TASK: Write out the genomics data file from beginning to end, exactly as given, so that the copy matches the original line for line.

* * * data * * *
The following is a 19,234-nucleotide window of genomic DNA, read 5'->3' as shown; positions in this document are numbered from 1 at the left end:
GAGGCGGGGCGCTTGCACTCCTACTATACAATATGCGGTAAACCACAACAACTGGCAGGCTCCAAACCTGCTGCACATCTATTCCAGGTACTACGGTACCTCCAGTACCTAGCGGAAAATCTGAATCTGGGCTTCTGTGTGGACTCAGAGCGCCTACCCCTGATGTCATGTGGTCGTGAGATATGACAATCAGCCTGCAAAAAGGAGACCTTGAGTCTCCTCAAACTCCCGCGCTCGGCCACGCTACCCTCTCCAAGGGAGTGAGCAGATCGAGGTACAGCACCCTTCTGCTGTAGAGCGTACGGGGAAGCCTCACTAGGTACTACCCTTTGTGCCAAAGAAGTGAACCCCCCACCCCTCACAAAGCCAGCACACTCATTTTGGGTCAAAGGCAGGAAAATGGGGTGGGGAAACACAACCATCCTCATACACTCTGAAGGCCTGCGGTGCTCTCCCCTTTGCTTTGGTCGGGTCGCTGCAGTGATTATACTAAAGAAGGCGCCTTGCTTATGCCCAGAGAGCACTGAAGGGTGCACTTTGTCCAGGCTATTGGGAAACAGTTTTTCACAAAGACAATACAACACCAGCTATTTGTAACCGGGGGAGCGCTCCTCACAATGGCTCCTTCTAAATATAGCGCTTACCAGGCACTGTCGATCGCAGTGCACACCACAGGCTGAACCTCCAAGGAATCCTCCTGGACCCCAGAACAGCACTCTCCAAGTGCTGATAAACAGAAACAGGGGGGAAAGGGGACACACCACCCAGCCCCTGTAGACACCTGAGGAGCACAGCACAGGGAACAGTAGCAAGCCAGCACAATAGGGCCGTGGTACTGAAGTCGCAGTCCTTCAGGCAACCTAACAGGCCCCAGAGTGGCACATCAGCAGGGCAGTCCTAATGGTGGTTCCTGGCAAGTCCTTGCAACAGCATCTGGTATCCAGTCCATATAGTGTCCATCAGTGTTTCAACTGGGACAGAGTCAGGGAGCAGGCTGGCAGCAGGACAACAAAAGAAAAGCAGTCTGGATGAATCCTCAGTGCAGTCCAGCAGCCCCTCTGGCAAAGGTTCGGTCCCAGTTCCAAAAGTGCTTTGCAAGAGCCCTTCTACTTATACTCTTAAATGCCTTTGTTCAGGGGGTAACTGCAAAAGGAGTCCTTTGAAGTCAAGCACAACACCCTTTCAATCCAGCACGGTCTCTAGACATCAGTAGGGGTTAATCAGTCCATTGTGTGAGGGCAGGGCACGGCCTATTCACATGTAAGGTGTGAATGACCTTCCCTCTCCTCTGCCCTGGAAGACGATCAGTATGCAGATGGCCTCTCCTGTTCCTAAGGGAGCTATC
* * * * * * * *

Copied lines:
The following is a 19,234-nucleotide window of genomic DNA, read 5'->3' as shown; positions in this document are numbered from 1 at the left end:
GAGGCGGGGCGCTTGCACTCCTACTATACAATATGCGGTAAACCACAACAACTGGCAGGCTCCAAACCTGCTGCACATCTATTCCAGGTACTACGGTACCTCCAGTACCTAGCGGAAAATCTGAATCTGGGCTTCTGTGTGGACTCAGAGCGCCTACCCCTGATGTCATGTGGTCGTGAGATATGACAATCAGCCTGCAAAAAGGAGACCTTGAGTCTCCTCAAACTCCCGCGCTCGGCCACGCTACCCTCTCCAAGGGAGTGAGCAGATCGAGGTACAGCACCCTTCTGCTGTAGAGCGTACGGGGAAGCCTCACTAGGTACTACCCTTTGTGCCAAAGAAGTGAACCCCCCACCCCTCACAAAGCCAGCACACTCATTTTGGGTCAAAGGCAGGAAAATGGGGTGGGGAAACACAACCATCCTCATACACTCTGAAGGCCTGCGGTGCTCTCCCCTTTGCTTTGGTCGGGTCGCTGCAGTGATTATACTAAAGAAGGCGCCTTGCTTATGCCCAGAGAGCACTGAAGGGTGCACTTTGTCCAGGCTATTGGGAAACAGTTTTTCACAAAGACAATACAACACCAGCTATTTGTAACCGGGGGAGCGCTCCTCACAATGGCTCCTTCTAAATATAGCGCTTACCAGGCACTGTCGATCGCAGTGCACACCACAGGCTGAACCTCCAAGGAATCCTCCTGGACCCCAGAACAGCACTCTCCAAGTGCTGATAAACAGAAACAGGGGGGAAAGGGGACACACCACCCAGCCCCTGTAGACACCTGAGGAGCACAGCACAGGGAACAGTAGCAAGCCAGCACAATAGGGCCGTGGTACTGAAGTCGCAGTCCTTCAGGCAACCTAACAGGCCCCAGAGTGGCACATCAGCAGGGCAGTCCTAATGGTGGTTCCTGGCAAGTCCTTGCAACAGCATCTGGTATCCAGTCCATATAGTGTCCATCAGTGTTTCAACTGGGACAGAGTCAGGGAGCAGGCTGGCAGCAGGACAACAAAAGAAAAGCAGTCTGGATGAATCCTCAGTGCAGTCCAGCAGCCCCTCTGGCAAAGGTTCGGTCCCAGTTCCAAAAGTGCTTTGCAAGAGCCCTTCTACTTATACTCTTAAATGCCTTTGTTCAGGGGGTAACTGCAAAAGGAGTCCTTTGAAGTCAAGCACAACACCCTTTCAATCCAGCACGGTCTCTAGACATCAGTAGGGGTTAATCAGTCCATTGTGTGAGGGCAGGGCACGGCCTATTCACATGTAAGGTGTGAATGACCTTCCCTCTCCTCTGCCCTGGAAGACGATCAGTATGCAGATGGCCTCTCCTGTTCCTAAGGGAGCTATC